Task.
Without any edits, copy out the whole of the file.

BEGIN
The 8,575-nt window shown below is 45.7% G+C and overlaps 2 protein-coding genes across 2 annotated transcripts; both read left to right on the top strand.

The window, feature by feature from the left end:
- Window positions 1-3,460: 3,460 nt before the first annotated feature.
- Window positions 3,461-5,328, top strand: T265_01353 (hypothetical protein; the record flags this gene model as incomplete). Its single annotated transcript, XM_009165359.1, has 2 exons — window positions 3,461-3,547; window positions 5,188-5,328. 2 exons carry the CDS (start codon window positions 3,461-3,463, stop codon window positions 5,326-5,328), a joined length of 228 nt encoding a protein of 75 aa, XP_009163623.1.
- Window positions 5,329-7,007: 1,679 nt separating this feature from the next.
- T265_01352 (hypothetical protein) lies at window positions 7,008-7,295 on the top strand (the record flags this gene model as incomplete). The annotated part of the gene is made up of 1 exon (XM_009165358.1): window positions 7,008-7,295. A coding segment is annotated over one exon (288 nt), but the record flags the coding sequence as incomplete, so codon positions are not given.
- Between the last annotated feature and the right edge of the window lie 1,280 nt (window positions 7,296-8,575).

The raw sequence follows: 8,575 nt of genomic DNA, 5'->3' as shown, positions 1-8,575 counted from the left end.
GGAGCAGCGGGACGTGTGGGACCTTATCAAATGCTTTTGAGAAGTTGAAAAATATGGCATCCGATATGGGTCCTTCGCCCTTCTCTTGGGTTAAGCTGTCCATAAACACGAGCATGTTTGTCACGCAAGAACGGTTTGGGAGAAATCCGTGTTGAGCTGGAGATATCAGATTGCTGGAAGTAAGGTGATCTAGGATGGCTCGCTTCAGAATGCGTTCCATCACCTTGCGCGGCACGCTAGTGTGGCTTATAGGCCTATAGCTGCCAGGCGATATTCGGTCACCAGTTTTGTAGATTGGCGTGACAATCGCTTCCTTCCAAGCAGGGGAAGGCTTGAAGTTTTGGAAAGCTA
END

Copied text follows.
The 8,575-nt window shown below is 45.7% G+C and overlaps 2 protein-coding genes across 2 annotated transcripts; both read left to right on the top strand.

The window, feature by feature from the left end:
- Window positions 1-3,460: 3,460 nt before the first annotated feature.
- Window positions 3,461-5,328, top strand: T265_01353 (hypothetical protein; the record flags this gene model as incomplete). Its single annotated transcript, XM_009165359.1, has 2 exons — window positions 3,461-3,547; window positions 5,188-5,328. 2 exons carry the CDS (start codon window positions 3,461-3,463, stop codon window positions 5,326-5,328), a joined length of 228 nt encoding a protein of 75 aa, XP_009163623.1.
- Window positions 5,329-7,007: 1,679 nt separating this feature from the next.
- T265_01352 (hypothetical protein) lies at window positions 7,008-7,295 on the top strand (the record flags this gene model as incomplete). The annotated part of the gene is made up of 1 exon (XM_009165358.1): window positions 7,008-7,295. A coding segment is annotated over one exon (288 nt), but the record flags the coding sequence as incomplete, so codon positions are not given.
- Between the last annotated feature and the right edge of the window lie 1,280 nt (window positions 7,296-8,575).

The raw sequence follows: 8,575 nt of genomic DNA, 5'->3' as shown, positions 1-8,575 counted from the left end.
GGAGCAGCGGGACGTGTGGGACCTTATCAAATGCTTTTGAGAAGTTGAAAAATATGGCATCCGATATGGGTCCTTCGCCCTTCTCTTGGGTTAAGCTGTCCATAAACACGAGCATGTTTGTCACGCAAGAACGGTTTGGGAGAAATCCGTGTTGAGCTGGAGATATCAGATTGCTGGAAGTAAGGTGATCTAGGATGGCTCGCTTCAGAATGCGTTCCATCACCTTGCGCGGCACGCTAGTGTGGCTTATAGGCCTATAGCTGCCAGGCGATATTCGGTCACCAGTTTTGTAGATTGGCGTGACAATCGCTTCCTTCCAAGCAGGGGAAGGCTTGAAGTTTTGGAAAGCTA